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How to turn around declining or flat sales

Last week I was talking with a small business owner who runs a retail location with eight employees and sales of around $1.7 million annually.

They have a loyal customer base and they’ve been in business for close to 15 years. The problem is sales have been flat or declining for the last three years and profit is almost zero.

When I asked them what they thought the reason was, they said, “we don’t know”.

This is a very common situation. A long-standing business that has enjoyed success starts to see sales flat line or even decline.

We’ve found there are typically three reasons this happens.

  1. Training
  2. Customer Experience
  3. The message

If you’re selling an easily acquired commodity, then this doesn’t apply to you. Your only choice is speed of availability and price.

For the rest of us, no matter what type of business category, these three areas are critical to your success. (This is of course assuming your products or services are of good value. No amount of marketing or salesmanship can over come a bad product or service).

Take a minute and answer these three questions:

  • When was the last time you spent time and energy training your staff on customer service, up-selling and how to engage a customer?
  • How is the experience you deliver to your customers different and unique from what your competitors deliver?
  • Has your marketing messaging drifted from telling a compelling story of differentiation and value to a focus around specials and discounts?

To build a strong and lasting company, you need to be focused on customers not sales. The difference is customers make repeat purchases and sales are one-time transactions.

Many companies believe they need to spend their way out of a sales slump, when there are proven tactics you can employee with little to no cost.


Many businesses allocate 1.5 to 5% of sales to advertising or marketing. Many accountants recommend this budgeting method.

But what is your training budget? We recommend that you invest at least one month’s salary/wages per employee to training annually.

I know what you’re saying – Are you crazy!

No, we’re serious. And here’s why.

  • Hiring a new employee is costly. From the time it takes to recruit them, conduct initial training and their wages, it can cost you as much as three times their salary to let them go after only a year’s investment.
  • A consistently trained employee is a more engaged employee and engaged employees can be up to 2.5 times more productive than a disengaged employee
  • A trained employee delivers a far better customer experience, which can increase share of wallet (How much a customer will spend with you annually in a particular category vs. your competitors) and their LTV (Life Time Value: the monetary value of a customer over their purchasing lifetime with you)

Customer Experience

Are you a forgettable company? There’s an old saying that people won’t remember what you said but they’ll remember how you made them feel. This is the crux of what customer service should be focused on.

The good news is it’s never been easier to stand out in your market than it is today. Now with the increased amount of competition that’s out there today because of the Internet and technology you might be saying, “no way is that true”, but it is. The reason the time is right is because while there is more competition, there are also far more “me-too” companies that simply exist, provide the bare minimum and complete almost exclusively on price.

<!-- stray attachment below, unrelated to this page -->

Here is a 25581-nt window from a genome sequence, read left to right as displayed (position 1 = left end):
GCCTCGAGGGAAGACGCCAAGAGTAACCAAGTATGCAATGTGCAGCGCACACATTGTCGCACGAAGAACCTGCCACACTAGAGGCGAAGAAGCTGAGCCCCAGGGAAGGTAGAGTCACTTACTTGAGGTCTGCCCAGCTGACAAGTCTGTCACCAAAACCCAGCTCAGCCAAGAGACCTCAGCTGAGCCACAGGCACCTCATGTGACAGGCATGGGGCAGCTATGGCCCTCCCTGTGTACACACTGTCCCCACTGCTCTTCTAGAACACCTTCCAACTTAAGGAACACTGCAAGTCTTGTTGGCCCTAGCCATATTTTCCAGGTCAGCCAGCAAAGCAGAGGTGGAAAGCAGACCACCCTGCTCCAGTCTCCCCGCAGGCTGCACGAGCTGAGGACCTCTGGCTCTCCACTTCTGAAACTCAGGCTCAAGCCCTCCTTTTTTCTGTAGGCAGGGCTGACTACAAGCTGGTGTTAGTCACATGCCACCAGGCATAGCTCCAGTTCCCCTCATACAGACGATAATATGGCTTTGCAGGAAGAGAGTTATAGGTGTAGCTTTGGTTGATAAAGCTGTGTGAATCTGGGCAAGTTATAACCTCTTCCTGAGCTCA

Here are three questions to wrestle with to help you define your customer experience strategy:

  • What do we want to be known for?
  • What can we deliver better than anyone else?
  • What is the one thing we could deliver to our customers that they would love, but never expect?

The message

The last part of the sales turnaround trifecta is the message you deliver to your market. But before we get into how to craft your message, let’s take a quick look at why it’s so important.

Every one of us, (including your customers) is exposed to over 3000 promotional messages a day. Let that sink in.

From traditional sources like newspaper, radio, TV and billboards to the Internet, social media and emails as well as the deluge from logos on clothing and the shelves of supermarkets, we are bombarded daily.

To keep us from going mad due to overstimulation our brains have developed a filter that block out 99.9% of the messages.  It only lets in what is relevant to our immediate needs.

So that’s good news for not going insane, but bad news for developing a messaging strategy that produces results.

Here are the five things your messaging must do to get through the noise:

  • Focus on one simple message. Too many concepts at once are confusing and because of our shortened attention spans, we will become bored and tune out
  • Focused on the customer not you. Be sure your message speaks to what they will receive or experience and not what you will give them
  • Repeat the message often. Because we are overwhelmed at times with the amount of messages, we will need repeated exposure to it
  • Don’t be boring. Our brains love surprises, so be prepared to stand out, take a stand and wake people up.
  • Deliver your message in multiple formats. Because of the technology at our disposal we have the opportunity to consume information in the format we like best. Make it easy for people to receive your message

While it’s not easy to turn around declining sales, it is possible. You need to take action, listen to your customers and be consistent in your execution. There really are no short cuts. It takes time, but you’ll be in a much stronger position if it ever happens again.